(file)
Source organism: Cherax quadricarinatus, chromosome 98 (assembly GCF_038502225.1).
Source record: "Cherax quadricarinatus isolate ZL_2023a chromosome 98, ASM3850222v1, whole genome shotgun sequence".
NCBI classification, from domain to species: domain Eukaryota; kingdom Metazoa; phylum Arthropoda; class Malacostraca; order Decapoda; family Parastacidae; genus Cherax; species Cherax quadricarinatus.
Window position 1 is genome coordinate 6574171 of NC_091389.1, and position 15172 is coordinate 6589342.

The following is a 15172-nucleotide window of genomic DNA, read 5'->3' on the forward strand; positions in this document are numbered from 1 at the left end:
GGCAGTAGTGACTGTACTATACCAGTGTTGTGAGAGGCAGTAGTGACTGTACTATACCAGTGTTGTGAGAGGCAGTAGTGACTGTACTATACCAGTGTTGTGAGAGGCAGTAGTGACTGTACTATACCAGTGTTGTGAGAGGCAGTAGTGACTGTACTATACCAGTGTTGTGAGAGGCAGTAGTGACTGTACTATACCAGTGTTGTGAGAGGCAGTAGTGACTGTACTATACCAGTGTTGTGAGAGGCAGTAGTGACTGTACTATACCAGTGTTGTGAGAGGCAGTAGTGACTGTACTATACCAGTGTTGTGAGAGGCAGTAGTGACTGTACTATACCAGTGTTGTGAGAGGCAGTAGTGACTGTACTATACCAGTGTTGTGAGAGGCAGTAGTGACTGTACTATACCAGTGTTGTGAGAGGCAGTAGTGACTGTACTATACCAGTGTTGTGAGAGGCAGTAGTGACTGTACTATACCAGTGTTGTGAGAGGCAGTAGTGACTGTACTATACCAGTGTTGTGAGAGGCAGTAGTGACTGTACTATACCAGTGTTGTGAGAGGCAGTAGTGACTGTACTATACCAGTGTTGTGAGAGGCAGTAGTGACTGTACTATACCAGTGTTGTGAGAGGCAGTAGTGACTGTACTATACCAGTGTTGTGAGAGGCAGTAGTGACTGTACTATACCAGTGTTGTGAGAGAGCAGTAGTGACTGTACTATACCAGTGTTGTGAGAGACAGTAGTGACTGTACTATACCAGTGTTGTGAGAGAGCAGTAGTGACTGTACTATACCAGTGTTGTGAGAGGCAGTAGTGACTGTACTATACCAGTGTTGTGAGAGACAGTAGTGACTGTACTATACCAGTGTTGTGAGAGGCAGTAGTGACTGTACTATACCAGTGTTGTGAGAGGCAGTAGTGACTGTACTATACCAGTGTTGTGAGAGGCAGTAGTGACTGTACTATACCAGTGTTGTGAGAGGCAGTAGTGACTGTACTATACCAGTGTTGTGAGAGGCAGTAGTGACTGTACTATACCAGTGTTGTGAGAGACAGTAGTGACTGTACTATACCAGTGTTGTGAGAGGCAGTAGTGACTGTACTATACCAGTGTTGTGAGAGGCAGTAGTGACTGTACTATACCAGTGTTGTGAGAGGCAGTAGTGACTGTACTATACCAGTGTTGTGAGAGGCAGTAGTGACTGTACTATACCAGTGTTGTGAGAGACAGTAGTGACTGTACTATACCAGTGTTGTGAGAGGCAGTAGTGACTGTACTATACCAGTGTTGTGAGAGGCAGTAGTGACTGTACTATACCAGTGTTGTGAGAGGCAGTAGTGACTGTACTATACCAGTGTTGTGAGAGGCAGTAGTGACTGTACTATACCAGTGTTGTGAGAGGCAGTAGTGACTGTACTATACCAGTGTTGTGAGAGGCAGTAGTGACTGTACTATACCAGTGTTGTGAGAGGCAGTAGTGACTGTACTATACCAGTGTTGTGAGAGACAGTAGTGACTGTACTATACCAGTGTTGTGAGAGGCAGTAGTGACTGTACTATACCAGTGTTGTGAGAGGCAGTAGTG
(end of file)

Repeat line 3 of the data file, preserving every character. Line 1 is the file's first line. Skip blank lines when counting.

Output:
NCBI classification, from domain to species: domain Eukaryota; kingdom Metazoa; phylum Arthropoda; class Malacostraca; order Decapoda; family Parastacidae; genus Cherax; species Cherax quadricarinatus.